November 13, 2009

Ecofeminist Gardening - Rambling

The first thing I ever read that made ecofeminism come alive for me is Conquest: Sexual Violence and American Indian Genocide by Andrea Smith. It seems like such an odd place to start connecting environmentalism and feminism, especially since Smith never once mentions ecofeminism. However, much of her books involves ecofeminist philosophy and ethos. I highly recommend it to anyone wanting to learn more about ecofeminism, Native American women and men, and the cost of racism, sexism, and the disregard of our environment. She weaves between these issues beautifully, and she makes them very easy to see. It's an emotionally difficult book, and many people cry. It's worth it.

Ecofeminist philosophy is a way of looking at the world holistically and connecting human cost and environmental cost so that one cost isn't necessarily greater than another because they are so deeply interconnected. The clear cutting of rain forests is connected to the global disparities in wealth. It isn't just a human issue, and it isn't just an environmental issue. It's both. This is probably what most attracts me to ecofeminism because environmentalism lacks the human element and feminism lacks the environmental element. Ecofeminism is a bridge between the two, and it's my preferred worldview. When in doubt, I ask what an ecofeminist would do or believe.

Environmentalist philosophy can take you a long way when it comes to gardening with a supporting philosophy, but it doesn't account for growers. It also seems to have an undertone that humans are separate from nature and should not be involved with the natural world - that humans only pollute. Feminist philosophy can cover issues surrounding growers, but it generally only talks about nature when it comes to 19th century idea that women are natural and men are civility. Not much there, right?

So what would make an ecofeminist garden? I think it would come from a respect of nature and humanity. It would be humble for sure because I can't imagine a vanity garden being an easy sell as ecofeminist. It would be vegetables and fruit. It would be making your own compost. It would be using plants that are suited for the climate. It would be seed sharing. It would be growing your own. It would be recognizing that there is a potential human/environmental cost when purchasing a plant. It would be connecting the pesticide used on plants to the child down the street with cancer. It would be growing your own cut flowers rather than importing them from Ecuador. It would be changing expectations for what the land should look like. It would be making do with what you've got. It would be a lot of the things many gardeners do already.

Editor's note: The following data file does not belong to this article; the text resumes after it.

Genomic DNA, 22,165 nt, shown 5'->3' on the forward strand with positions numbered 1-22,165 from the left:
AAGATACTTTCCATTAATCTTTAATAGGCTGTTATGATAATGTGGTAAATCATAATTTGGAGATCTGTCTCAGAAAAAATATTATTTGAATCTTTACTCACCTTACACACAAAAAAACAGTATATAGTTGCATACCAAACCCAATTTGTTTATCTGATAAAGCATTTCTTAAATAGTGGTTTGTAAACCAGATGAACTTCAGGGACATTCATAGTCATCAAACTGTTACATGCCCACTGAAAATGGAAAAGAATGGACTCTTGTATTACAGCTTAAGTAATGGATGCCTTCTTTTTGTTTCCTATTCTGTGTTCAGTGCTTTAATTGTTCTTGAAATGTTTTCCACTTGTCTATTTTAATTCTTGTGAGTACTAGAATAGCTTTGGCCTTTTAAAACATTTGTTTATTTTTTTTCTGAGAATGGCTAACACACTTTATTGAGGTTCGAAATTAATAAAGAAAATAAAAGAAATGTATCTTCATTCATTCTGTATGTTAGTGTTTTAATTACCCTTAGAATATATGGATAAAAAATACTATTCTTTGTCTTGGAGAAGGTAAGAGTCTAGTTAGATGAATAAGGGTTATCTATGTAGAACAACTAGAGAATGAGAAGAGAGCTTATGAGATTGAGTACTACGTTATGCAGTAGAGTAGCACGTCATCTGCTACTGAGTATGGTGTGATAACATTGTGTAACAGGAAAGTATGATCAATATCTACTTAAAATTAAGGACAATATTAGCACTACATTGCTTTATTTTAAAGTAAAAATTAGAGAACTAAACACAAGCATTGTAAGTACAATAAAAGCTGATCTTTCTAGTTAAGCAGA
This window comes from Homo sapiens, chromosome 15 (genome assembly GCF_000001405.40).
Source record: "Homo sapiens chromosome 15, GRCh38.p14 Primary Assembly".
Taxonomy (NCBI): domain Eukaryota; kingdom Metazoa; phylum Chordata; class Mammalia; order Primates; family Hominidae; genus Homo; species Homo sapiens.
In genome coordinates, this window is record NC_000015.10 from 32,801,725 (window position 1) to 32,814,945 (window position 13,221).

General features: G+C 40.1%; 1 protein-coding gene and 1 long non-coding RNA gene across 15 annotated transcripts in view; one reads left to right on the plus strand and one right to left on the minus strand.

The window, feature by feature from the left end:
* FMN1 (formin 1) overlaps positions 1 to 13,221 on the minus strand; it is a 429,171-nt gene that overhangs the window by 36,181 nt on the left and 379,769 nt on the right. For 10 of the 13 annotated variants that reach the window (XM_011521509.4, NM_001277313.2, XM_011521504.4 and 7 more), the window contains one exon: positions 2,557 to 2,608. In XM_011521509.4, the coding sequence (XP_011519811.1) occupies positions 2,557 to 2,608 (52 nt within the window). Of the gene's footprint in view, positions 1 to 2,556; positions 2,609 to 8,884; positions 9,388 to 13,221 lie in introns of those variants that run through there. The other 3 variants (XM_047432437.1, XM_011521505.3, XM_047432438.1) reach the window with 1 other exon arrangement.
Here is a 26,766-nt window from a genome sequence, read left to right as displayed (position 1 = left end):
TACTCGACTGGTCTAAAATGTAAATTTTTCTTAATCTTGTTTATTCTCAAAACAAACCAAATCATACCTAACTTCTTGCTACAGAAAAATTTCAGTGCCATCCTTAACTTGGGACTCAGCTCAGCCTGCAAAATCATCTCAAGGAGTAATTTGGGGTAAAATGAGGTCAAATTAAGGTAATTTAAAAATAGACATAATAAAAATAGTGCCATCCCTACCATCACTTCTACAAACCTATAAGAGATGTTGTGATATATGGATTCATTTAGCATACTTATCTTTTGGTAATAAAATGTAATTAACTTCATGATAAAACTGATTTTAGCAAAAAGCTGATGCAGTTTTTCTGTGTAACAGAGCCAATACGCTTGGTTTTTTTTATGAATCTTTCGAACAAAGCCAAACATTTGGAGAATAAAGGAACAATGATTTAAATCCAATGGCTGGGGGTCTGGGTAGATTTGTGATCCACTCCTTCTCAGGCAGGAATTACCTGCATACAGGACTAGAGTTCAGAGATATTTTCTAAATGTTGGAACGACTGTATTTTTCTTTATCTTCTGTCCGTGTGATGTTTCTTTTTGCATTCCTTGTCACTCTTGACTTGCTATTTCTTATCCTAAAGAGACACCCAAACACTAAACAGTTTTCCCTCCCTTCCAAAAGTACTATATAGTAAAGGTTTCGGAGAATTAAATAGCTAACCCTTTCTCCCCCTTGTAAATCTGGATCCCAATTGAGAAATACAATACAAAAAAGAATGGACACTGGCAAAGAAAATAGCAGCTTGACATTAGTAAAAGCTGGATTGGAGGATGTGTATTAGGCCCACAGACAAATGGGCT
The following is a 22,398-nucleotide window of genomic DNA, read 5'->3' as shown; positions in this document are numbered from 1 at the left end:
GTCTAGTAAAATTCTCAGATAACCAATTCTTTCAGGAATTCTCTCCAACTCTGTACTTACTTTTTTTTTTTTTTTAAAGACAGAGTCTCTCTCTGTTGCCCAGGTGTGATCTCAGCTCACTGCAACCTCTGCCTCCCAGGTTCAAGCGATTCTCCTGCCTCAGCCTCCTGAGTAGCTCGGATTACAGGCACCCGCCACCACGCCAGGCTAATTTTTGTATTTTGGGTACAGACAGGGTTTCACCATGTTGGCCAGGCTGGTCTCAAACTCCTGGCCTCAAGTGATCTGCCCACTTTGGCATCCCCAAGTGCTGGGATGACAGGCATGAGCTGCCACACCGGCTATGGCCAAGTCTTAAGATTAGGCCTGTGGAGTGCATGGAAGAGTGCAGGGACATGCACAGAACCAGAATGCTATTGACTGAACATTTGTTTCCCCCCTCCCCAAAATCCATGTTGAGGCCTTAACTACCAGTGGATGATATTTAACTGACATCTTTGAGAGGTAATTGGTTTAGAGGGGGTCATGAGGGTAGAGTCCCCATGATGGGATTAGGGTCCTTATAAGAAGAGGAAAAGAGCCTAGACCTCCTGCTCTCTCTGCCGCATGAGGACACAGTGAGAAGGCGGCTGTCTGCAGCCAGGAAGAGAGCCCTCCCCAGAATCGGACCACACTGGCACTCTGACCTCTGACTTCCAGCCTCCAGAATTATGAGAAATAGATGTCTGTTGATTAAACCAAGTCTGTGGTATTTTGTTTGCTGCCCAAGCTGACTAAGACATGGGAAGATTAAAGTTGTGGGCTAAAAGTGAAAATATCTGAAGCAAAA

4 comments:

  1. RH~~ Interesting topic. I don't know if "pretty" leans too heavily on the feminine but I think it's an equally important part of caring for our environment. Sure we need to respect the wildlife and the nature of the topography [wetland, old-growth forest, etc] but I think it can be balanced with what you said about changing expectations of what the land should look like. Especially urban areas. Let's make 'em pretty! And never underestimate the power of green, healthy, diverse plantings.

    I think this generation has made great strides in this endeavor. I always think back to the big cities in the 1970s when the smog was so bad people needed masks. Today, the air is cleaner and many fauna have been removed from the endangered list. There will always be room for improvement but I believe we've come a long way.

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  2. I didn't know that my overall "preferred worldview" (not that I'm perfect in every realm all the time) had a name. I am already doing many of the things you mention, but I'm inspired by your thoughtful post to keep trying harder.

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  3. Your post is very interesting. I completely get the concept but the name "ecofeminism" threw me off. I never would of thought that going one step further and applying what are ecological issues equally to the rest of humanity as feminine or feminist. Thanks for the thoughtful post to make me think.

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  4. Great post. I have been exploring the connection between the feminine aspect (in both men and women)and environmental issues since my teens. It's a fascinating concept and brings up the whole thing about men and their feminine side (suppressed) and women and their masculine aspect (turbo charged in the West)and our natural "wildness" that is destroyed as our natural wildernesses are wiped out.

    Your post made me think of a conversation I once had with a homeopath who had recently returned from S. America. She was writing a paper on the connection between the rain-forests (as the lungs of the earth) and the rise in asthma in children. The common experience of people in the Amazon is the feeling that the forest is one huge creature, and everything living within it is just part of the whole. I believe humanity and nature are the same. Men, women, children, masculine, feminine, nature, culture. We are all interconnected. We're all one.

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